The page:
When the financial meltdown of autumn 2008 got underway, there was much debate on how this would affect politics around the world. Some argued that it would make people swing left - after all the cause of the crisis was the private sector out of control and not regulated enough (regulation, which the Cameron-commissioned Redwood report slammed as too heavy turned out to be too light). Others argued that financial crises made people turn right as they became more conservative, and cited the 1930's for proof.
Well, we've now had several general elections around the globe, so we should have a feel for how the global crisis has affected voters. Here are the general elections conducted since the crisis broke:
Canada: The Canadian federal election came during the crisis itself; it was held on Oct 14th 2008. The Conservative Harper government increased their seats by 19, with a swing of 1.38%, but failed to gain the overall majority they wanted. The result was that the incumbent conservatives continued to govern with a minority government. Swing: right
USA: The American federal election was held in November 2008, and voters swung decisively left. Obama took the White House and the Democrats took control of both houses of Congress. The turning point in the election was John McCain's histrionics during the TARP bailout, after which Obama started to pull ahead. Swing: left
Iceland: The Icelanders held a crisis general election two years before it was due, in April 2009, when their government resigned. Iceland was one of the worst hit countries in the financial meltdown, and a combination of being outside the protection of the EU and infuriating the rest of the world by trying to renege on international financial law meant they had to go to the IMF for help. IMF help came at the price of interest rates at an eye-watering 12%. The right-wing Independence party, which had been in power for the previous 18 years got hammered in the election. The Social Democrats were elected in an alliance with the Greens. The Social Democrats ran the election on a promise to try to gain entry into the EU and join the euro within four years. They followed through and formally applied for EU membership in July 2009, and the EU accepted the application, and has started accession proceedings. Swing: left
India: The enormous Indian electorate held their federal and state elections in stages from mid April to mid May 2009. India was relatively unscathed by the financial crisis thanks to the old-fashioned reserve requirements imposed by their central bank and heavy banking regulation imposed by their centre-left government. The governing centre-left Congress party gained seats, with a swing of 3.96%. Prime Minister Manmohan Singh became the first Indian Prime Minister to be re-elected in 40 years - an impressive feat given that India's stroppy voters take pleasure in kicking politicians out. Swing: left
Japan: Japan held their general election in August 2009. Japan was indirectly affected by the financial crisis due to their reliance on exporting to the USA. After spending most of the 1990's mired in zero growth and deflation, they had hoped they had moved back to normality from the middle of this decade. But the crisis plunged them back into deflation and something seems to have snapped. The centre-right LDP, which has ruled Japan since 1955, was swept from power in a landslide defeat (they lost 177 seats). The Japanese finally got tired of crony capitalism where public funds were used for pet projects in LDP constituencies, while doing nothing for the main economy. The centre-left Democratic Japanese Party took power. Swing: left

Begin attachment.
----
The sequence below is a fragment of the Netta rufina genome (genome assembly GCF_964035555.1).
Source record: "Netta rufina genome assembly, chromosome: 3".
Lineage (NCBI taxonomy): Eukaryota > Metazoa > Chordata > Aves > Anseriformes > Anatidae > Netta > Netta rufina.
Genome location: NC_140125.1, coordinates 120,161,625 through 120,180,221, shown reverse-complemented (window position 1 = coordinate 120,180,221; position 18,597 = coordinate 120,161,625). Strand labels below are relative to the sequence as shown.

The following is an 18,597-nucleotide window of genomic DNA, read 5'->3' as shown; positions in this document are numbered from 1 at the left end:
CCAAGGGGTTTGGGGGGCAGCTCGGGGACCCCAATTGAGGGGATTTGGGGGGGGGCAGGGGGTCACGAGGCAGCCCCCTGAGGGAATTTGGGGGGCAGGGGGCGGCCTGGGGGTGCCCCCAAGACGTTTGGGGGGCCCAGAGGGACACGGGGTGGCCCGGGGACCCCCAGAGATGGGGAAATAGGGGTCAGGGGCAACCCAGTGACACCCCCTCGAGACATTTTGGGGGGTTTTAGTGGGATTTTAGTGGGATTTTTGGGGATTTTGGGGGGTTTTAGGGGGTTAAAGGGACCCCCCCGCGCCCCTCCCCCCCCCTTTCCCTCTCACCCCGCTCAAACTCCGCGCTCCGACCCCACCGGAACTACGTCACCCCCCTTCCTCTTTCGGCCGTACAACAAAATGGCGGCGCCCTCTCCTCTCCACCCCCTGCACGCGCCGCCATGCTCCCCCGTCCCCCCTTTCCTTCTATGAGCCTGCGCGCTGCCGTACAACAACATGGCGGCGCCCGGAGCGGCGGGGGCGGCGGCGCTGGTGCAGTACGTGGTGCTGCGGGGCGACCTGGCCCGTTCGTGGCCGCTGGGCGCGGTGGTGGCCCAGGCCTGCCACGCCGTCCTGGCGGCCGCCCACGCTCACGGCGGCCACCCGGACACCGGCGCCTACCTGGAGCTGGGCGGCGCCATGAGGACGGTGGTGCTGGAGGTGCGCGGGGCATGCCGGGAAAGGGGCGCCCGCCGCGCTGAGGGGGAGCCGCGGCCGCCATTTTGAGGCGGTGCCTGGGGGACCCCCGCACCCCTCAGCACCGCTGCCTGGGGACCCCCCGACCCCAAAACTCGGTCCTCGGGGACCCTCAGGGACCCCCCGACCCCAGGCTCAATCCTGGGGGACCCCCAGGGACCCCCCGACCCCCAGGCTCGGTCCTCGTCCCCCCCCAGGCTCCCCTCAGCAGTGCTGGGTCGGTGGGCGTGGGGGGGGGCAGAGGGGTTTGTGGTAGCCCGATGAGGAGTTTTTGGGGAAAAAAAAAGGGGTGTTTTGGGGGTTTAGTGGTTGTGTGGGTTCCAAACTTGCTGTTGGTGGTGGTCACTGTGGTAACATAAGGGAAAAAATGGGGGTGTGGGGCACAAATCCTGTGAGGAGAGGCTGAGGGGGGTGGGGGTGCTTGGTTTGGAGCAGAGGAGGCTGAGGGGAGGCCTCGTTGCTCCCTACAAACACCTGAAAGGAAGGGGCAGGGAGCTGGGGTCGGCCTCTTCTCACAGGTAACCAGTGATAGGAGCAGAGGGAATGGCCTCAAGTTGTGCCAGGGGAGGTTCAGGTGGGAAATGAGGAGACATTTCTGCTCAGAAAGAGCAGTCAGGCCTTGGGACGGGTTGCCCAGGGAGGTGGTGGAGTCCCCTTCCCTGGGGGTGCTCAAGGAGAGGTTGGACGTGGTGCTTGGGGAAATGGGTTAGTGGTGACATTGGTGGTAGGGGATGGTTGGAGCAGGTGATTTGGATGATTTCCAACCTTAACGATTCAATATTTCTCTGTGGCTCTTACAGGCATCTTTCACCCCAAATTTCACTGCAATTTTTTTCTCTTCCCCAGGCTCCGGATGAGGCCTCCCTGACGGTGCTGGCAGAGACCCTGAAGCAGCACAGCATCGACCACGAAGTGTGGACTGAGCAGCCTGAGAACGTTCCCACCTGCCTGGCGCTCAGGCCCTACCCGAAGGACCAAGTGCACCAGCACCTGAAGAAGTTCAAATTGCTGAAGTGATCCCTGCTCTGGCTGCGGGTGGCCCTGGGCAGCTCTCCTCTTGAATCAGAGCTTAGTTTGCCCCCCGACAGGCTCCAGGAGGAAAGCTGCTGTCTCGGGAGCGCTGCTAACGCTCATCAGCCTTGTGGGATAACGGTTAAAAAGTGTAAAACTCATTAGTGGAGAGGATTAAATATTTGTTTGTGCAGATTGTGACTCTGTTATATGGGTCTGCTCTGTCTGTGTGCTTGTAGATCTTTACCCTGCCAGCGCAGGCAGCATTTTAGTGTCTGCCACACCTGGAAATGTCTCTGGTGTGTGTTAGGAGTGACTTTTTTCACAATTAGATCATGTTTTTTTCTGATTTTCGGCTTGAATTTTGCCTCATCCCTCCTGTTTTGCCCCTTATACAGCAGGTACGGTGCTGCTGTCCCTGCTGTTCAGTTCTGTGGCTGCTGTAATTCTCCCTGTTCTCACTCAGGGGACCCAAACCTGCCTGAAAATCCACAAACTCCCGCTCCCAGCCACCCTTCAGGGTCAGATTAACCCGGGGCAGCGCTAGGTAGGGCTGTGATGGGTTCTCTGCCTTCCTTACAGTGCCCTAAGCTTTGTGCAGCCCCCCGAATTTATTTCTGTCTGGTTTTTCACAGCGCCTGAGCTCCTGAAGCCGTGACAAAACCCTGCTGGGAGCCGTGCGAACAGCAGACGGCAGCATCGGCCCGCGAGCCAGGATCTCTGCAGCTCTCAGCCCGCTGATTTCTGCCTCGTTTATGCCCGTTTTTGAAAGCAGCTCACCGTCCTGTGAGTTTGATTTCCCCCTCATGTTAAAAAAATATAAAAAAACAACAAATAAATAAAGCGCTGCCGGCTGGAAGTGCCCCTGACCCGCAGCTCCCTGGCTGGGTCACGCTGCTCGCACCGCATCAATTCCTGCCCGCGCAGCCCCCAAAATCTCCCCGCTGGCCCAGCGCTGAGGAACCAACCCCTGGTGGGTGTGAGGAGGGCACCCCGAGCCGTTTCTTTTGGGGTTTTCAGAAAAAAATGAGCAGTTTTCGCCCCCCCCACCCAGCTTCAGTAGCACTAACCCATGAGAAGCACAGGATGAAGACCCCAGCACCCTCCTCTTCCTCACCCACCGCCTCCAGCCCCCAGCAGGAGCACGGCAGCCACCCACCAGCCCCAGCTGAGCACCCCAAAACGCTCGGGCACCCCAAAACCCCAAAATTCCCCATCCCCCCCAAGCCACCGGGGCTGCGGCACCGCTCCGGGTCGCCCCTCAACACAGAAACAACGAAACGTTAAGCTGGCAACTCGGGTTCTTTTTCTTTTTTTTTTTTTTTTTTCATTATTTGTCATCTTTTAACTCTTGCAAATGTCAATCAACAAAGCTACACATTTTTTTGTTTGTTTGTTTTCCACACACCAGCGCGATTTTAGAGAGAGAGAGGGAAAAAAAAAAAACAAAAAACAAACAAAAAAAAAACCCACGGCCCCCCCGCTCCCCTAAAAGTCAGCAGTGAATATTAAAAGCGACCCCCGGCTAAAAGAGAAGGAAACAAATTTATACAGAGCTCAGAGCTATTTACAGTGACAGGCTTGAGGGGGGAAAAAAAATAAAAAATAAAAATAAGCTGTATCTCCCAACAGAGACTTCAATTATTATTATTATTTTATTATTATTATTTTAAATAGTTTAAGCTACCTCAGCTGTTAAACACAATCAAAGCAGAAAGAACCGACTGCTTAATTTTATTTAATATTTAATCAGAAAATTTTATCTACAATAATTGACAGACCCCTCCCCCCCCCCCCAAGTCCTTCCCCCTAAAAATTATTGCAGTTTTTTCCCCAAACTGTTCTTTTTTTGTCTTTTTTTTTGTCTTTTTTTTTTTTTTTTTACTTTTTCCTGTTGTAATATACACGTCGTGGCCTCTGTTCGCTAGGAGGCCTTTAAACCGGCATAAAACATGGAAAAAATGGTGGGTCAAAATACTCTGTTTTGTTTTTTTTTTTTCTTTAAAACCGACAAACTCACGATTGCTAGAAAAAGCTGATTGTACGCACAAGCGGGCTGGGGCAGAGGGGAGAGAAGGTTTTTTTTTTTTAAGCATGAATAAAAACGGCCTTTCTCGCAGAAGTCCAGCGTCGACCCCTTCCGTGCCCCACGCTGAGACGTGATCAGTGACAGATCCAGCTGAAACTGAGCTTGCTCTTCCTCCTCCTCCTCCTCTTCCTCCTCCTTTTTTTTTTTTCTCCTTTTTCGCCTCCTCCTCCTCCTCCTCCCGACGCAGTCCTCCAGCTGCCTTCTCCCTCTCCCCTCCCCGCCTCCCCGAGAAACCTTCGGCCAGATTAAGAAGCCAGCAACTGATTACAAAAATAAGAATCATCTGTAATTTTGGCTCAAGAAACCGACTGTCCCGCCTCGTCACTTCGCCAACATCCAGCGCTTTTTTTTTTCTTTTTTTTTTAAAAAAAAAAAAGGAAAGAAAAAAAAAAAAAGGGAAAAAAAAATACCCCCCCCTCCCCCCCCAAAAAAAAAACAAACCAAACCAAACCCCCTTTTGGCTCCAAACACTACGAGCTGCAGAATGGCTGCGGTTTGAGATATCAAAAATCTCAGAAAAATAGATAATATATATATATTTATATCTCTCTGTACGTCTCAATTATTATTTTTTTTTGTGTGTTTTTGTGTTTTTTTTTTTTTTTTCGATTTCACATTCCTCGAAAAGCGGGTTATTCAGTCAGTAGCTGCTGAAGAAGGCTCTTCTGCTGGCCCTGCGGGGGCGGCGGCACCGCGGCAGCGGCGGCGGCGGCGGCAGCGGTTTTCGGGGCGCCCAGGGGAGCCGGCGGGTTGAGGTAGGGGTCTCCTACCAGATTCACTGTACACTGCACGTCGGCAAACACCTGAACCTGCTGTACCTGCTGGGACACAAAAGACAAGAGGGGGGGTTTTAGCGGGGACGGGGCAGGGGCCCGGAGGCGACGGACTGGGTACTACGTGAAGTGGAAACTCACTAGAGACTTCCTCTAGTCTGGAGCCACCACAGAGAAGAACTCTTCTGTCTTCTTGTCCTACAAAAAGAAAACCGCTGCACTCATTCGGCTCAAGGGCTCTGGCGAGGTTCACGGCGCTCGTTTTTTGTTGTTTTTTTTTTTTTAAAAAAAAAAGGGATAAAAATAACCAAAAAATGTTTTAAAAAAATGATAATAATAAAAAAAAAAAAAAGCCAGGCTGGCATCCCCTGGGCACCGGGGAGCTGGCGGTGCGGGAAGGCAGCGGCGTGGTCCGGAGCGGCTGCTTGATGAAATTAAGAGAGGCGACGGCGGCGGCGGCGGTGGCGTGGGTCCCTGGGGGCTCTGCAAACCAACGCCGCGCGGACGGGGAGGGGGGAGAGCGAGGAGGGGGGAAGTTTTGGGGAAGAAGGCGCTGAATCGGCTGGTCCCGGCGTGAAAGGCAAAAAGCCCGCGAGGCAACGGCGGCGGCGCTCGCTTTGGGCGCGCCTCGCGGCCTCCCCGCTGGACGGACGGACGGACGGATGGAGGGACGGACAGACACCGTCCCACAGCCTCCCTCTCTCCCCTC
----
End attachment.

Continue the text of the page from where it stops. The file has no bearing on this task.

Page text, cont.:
Germany: The German federal election took place on schedule in Sept 2009. The centre-right CDU had been governing in a grand coalition with the centre-left SPD since 2005. The grand coalition was held to have handled the financial crisis well - but credit went to the CDU's Angela Merkel, whose party gained enough seats to be able to form a government with their preferred partners, the Free Democrats. Swing: right
Norway: The norweigian general election was held in Sept 2009. Norway was largely unaffected by the financial crisis, insulated by it's oil money. The ruling labour party was returned to power, along with the Socialist Left party and the Centre party in a Red-Green alliance. Norweigian Labour gained seats compared to the previous election. Swing: left
Greece: Greece also held a general election two years before it was due, in October 2009. The right-wing New Democratic party, which had been cooking the books, was swept from power, and the Panhellenic Socialist movement led by George Papandreou came to power with a mandate to clean up corruption and sort things out. Greece has also been badly hit by the financial crisis. Swing: left
The conclusion to be drawn from above is that the crisis has moved people leftwards. Only Angela Merkel escapes, and her government is pretty moderate as right-wing governments go.
One thing to note though is that most of Europe conducted it's general elections before the crisis hit (Sweden 2006, Denmark 2007, France 2007, Ireland 2007, Belgium 2007, Netherlands 2007, Italy April 2008, Austria in Sept 2008 - In Austria, the socialists are the largest party and hold the chancellorship, but the far-right made substantial progress too), so it's hard to tell what their populations think about the crisis. They arn't due to go to the polls again till 2010/11.